by Travis Taylor
Review by Ernest Lilley
Baen Hardcover ISBN/ITEM#: 0743488628
Date: 01 December, 2004 List Price $22.00 Amazon US / Amazon UK / Show Official Info /
Robert Anson Heinlein and E.E. ?Doc? Smith would have loved Warp Speed, and not just because it?s a conscious tribute to them both, but because the author has managed to update their ideas and bring them to life in a post 9/11 twenty-first century.
Neil Anson Clemons is a forty-something physicist working with nanotech and dreaming of developing an ftl drive. Such a thing is theoretically possible, the author assures us, and includes an appendix to back up his claim. All you have to do is bend space-time around a ship so that the local speed of light goes way up and you?ve got ftl. The theory is out there, but the math is way to hairy to go into, and the energy requirements are somewhat greater than all the energy mankind has produced over the course of its existence.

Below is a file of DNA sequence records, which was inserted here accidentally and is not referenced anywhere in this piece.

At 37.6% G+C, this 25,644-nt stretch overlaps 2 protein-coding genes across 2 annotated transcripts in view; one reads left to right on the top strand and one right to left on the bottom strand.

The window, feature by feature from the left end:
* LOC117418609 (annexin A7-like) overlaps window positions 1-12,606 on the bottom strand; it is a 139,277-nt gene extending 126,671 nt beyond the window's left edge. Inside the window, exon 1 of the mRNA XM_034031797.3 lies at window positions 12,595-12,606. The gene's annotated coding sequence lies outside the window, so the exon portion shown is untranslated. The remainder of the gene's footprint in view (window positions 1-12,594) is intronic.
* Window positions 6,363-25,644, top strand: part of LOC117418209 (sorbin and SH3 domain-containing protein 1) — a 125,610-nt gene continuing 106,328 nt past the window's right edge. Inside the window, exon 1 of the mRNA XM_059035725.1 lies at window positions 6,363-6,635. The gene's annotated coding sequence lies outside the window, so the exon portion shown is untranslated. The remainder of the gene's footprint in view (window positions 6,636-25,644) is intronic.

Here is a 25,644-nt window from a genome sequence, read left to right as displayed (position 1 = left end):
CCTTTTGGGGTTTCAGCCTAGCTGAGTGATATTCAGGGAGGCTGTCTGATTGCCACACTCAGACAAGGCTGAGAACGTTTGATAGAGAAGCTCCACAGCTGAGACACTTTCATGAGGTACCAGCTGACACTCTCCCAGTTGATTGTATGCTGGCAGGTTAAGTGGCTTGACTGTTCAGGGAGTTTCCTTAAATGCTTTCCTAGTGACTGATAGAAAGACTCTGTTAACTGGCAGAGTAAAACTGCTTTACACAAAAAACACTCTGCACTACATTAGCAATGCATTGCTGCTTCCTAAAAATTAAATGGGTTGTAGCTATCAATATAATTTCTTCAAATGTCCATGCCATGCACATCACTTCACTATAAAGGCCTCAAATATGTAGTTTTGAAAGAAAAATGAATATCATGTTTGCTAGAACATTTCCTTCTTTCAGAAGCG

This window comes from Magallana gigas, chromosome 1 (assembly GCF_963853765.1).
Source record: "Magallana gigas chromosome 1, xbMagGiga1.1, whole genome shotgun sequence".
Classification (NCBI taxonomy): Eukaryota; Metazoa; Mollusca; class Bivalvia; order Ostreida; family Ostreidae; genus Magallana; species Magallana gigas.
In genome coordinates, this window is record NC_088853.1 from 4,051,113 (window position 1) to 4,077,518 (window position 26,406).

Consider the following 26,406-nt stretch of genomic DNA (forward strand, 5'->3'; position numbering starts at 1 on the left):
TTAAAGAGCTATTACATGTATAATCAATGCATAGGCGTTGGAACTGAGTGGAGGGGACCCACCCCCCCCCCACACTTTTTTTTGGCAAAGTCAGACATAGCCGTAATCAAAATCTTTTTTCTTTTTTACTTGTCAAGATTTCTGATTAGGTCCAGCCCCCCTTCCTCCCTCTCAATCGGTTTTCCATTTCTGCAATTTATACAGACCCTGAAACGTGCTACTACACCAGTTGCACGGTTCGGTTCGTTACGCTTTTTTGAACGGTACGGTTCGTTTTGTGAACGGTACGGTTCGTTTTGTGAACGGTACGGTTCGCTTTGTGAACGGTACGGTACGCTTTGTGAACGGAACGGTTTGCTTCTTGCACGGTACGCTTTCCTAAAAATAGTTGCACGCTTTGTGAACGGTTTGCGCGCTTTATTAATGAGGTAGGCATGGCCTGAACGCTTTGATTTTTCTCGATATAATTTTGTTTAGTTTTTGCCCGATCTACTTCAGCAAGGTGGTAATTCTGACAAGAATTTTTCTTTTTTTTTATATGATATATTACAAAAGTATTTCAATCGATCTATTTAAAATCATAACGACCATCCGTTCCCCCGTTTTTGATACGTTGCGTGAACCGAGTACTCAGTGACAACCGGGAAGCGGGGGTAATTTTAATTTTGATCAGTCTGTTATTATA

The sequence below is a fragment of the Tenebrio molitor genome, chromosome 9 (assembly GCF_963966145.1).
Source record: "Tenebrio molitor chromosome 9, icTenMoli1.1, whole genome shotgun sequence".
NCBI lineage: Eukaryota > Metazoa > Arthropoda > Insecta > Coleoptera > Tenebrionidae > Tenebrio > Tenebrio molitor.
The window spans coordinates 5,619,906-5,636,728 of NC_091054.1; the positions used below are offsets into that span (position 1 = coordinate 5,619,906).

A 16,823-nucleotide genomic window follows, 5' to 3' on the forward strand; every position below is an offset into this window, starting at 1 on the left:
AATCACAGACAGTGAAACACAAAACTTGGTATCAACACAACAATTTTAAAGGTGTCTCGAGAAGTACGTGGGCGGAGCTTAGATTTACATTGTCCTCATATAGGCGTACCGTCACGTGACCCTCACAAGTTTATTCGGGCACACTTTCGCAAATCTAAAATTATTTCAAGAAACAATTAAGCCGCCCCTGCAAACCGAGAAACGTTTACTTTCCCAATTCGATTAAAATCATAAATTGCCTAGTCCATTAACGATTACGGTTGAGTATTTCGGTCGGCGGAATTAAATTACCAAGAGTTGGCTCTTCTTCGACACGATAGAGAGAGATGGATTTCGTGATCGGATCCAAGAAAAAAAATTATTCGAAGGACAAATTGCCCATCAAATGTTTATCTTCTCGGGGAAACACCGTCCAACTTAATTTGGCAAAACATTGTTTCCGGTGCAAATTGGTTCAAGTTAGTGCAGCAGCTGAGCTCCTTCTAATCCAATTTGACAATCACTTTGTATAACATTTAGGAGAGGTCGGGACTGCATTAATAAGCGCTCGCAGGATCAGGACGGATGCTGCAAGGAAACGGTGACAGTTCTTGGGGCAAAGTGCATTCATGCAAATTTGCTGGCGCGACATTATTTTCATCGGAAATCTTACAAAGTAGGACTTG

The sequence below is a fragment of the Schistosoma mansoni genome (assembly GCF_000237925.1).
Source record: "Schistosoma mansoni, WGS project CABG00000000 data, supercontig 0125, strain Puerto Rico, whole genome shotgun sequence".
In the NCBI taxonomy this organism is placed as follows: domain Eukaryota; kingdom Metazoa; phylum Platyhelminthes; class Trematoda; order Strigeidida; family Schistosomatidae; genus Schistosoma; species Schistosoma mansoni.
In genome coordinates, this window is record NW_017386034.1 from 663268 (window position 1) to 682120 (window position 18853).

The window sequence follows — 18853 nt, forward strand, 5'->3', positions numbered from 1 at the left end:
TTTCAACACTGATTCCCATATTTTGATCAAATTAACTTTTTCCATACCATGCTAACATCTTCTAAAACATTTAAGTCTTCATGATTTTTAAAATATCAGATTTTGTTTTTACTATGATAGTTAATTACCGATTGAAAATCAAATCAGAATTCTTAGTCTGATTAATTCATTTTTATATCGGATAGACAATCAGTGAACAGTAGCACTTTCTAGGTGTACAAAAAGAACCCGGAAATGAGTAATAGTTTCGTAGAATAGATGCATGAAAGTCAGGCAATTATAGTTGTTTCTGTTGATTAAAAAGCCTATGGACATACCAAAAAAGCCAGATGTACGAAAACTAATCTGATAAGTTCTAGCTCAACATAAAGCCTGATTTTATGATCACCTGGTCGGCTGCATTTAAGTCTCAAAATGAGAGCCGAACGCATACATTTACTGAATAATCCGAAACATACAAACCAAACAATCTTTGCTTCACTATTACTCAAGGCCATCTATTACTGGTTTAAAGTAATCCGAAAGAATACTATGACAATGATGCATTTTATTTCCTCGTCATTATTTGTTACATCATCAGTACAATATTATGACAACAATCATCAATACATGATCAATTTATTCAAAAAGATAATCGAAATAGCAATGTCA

I?m of two minds about Warp Speed. While it?s clearly an ode to Heinlein (the main character is named Anson?as in Robert Anson Heinlein) it?s guilty of considerably greater reductionism than even RAH would have committed. Instead of considering human nature at length, Taylor falls back on super-science to solve all his problems. As his scientist hero?s powers grow throughout the book his finesse wanes, until he?s reduced to ?solving? problems of international politics with what might as well be all out nuclear war, but with clean bombs. RAH wouldn?t have done it. Really.
Now, if this is where the story stops, the author will have created a fun, if seriously flawed adolescent physicist?s wet dream, and in itself that?s not actually a bad thing. It?s more fantasy than SF, despite the extensive discussions of nano-scale and mega-power physics, because nothing ever has any consequences that can?t be beaten down with more power. On the other hand, if this is the first book in a trilogy, then the author has an excellent opportunity to show that you can?t actually solve problems with brute force, a lesson that one hopes is not wasted on policy makers post Iraq.